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http://www.zdnet.com/article/ato-steers-gst-legal-case-away-from-uber/

ATO steers GST legal case away from Uber
The Australian Taxation Office (ATO) has disputed Uber's attempts to raise doubt around the "ordinary" definition of "taxi travel" as outlined by the Goods and Services Tax (GST), saying that the connotation of the phrase along with the words taxi and limousine need to be considered.

During the second hearing day at the Australian Federal Court, counsel representing the ATO said during his closing statement that Uber's argument that the definition of taxi travel under the GST Act is only applicable to taxis and limousines is not plausible.

He proposed for Justice John Griffiths to consider the connotations associated with the words taxi and limousine.

Pointing to the specific case of Sydney-based UberX driver Brian Fine as an example, counsel representing the ATO said Fine revealed during cross-examination that he would drive around -- much like a taxi would -- until someone wanted his service, before picking up a passenger, driving them to their destination, and charging a fare for the service.

"Like a taxi driver, [Mr Fine] pry the streets, and really effectively is hailed. We say functionally, he's hailed by users of the app," he said.

This goes against the argument that counsel representing Uber declared on Wednesday, which said the "real point of distinction" between UberX versus taxis and limousines is that taxis are the only vehicles that can pick up passengers from the curb side or be hailed.

Counsel representing the ATO further argued that regardless of whether taxi travel is provided by a taxi, limousine, or any form of other vehicle service, it does not mean that UberX is part of a different industry, and therefore its drivers should not be exempt from having to register for GST.

Blair Davies, Australian Taxi Industry Association CEO, told ZDNet that the case is addressing the "heart of the issue", which is creating a level playing field for taxi drivers in Australia.

"We're not running away from the fight. In fact, we are keen to take up the challenge and contest it in the marketplace based on everybody playing by the same rules, not by one side having an unfair advantage," he said.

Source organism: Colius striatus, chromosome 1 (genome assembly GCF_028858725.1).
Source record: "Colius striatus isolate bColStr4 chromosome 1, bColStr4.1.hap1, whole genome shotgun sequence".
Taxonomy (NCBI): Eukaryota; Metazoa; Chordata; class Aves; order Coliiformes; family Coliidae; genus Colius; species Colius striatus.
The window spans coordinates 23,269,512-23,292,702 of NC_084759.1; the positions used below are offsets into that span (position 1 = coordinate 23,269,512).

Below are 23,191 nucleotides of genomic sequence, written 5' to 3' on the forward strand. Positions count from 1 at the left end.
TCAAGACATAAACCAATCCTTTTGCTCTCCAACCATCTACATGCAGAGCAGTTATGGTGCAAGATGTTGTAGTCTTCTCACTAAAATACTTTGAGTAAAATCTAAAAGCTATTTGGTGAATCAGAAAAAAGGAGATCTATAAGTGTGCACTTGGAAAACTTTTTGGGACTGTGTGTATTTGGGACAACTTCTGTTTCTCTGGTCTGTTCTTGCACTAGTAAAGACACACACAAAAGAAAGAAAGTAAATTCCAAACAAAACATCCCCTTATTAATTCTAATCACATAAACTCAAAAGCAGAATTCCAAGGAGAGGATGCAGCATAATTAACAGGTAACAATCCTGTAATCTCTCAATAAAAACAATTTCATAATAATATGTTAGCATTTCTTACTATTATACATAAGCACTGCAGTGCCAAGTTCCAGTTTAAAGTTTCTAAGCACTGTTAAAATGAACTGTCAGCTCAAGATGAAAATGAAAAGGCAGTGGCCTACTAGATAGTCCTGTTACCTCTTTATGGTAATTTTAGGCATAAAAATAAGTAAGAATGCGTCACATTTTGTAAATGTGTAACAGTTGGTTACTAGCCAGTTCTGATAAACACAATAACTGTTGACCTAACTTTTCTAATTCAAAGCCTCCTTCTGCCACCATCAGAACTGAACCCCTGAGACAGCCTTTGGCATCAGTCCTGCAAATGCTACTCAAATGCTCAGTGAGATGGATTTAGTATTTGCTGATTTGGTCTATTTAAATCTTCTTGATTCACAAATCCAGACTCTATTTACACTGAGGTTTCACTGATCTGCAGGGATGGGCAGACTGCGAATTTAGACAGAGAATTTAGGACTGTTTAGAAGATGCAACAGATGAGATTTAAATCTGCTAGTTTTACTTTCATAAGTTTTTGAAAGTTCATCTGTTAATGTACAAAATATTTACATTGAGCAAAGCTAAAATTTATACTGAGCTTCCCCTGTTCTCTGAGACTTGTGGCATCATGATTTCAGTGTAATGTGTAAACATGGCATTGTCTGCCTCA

"The case at the moment is the ATO is treating Uber drivers much like taxis, and we commend for that. We hope the court upholds that."

Uber lodged legal action against the Australian Taxation Office (ATO) back in August last year in the hope that the ATO would overturn its decision requiring Uber drivers to register for GST.

Last May, the ATO issued a directive that advised those providing a ridesharing service must have an Australian Business Number and be registered for GST.

However, in documents lodged to the Federal Court, Uber argued the public issue by the ATO "unfairly targets Uber driver-partners".

An Uber spokesperson previously told ZDNet that it believes the ATO's guidance should not have been issued, given that a federal tax review is currently under way.

"To be very clear, we believe all our driver-partners should pay their appropriate share of tax and meet their tax obligations," the company said.

"However, we feel they have been unjustly singled out by the ATO for different tax treatment than truck drivers, bike messengers, Airbnb hosts, or any other participant of the sharing economy."

The company went on to express its disappointment in the ATO, saying that it is unfairly targeting Uber's driver-partners, who "must register and remit this tax from the first dollar earned". This is in comparison to individuals who are only required to register for GST once they reach a turnover of more than AU$75,000 a year.

"The guidance by the ATO has tried to fit a new technology model from today into a 1990s regulatory framework that was written long before this technology ever existed. Common sense would tell you that isn't going to work," the company said.

On Monday, the NSW government announced that it is offering AU$20,000 in compensation grants to taxi drivers who have lost business due to Uber and other ridesharing services.

The AU$250 million industry transition package will allow the drivers to apply for upfront payments for up to two licences, AU$100 million of which will be paid for by a AU$1 levy on all taxi and ridesharing trips, meaning that NSW ridesharing and taxi users will have to collectively contribute AU$100 million to pay for the scheme. AU$142 million has also been set aside for hardship claims.

According to the Transport NSW website, eligible drivers' licences must include a condition that it may be transferred, and drivers have to have held their licence prior to July 1, 2016. Applications for the payments are currently open until January 13, 2017.

Uber was officially legalised in NSW by the state government in December last year, with a new regular and commissioner put in place to oversee the industry. A transition period was also put in place for a number of months for ridesharing drivers to obtain the correct accreditation to drive legally on NSW roads.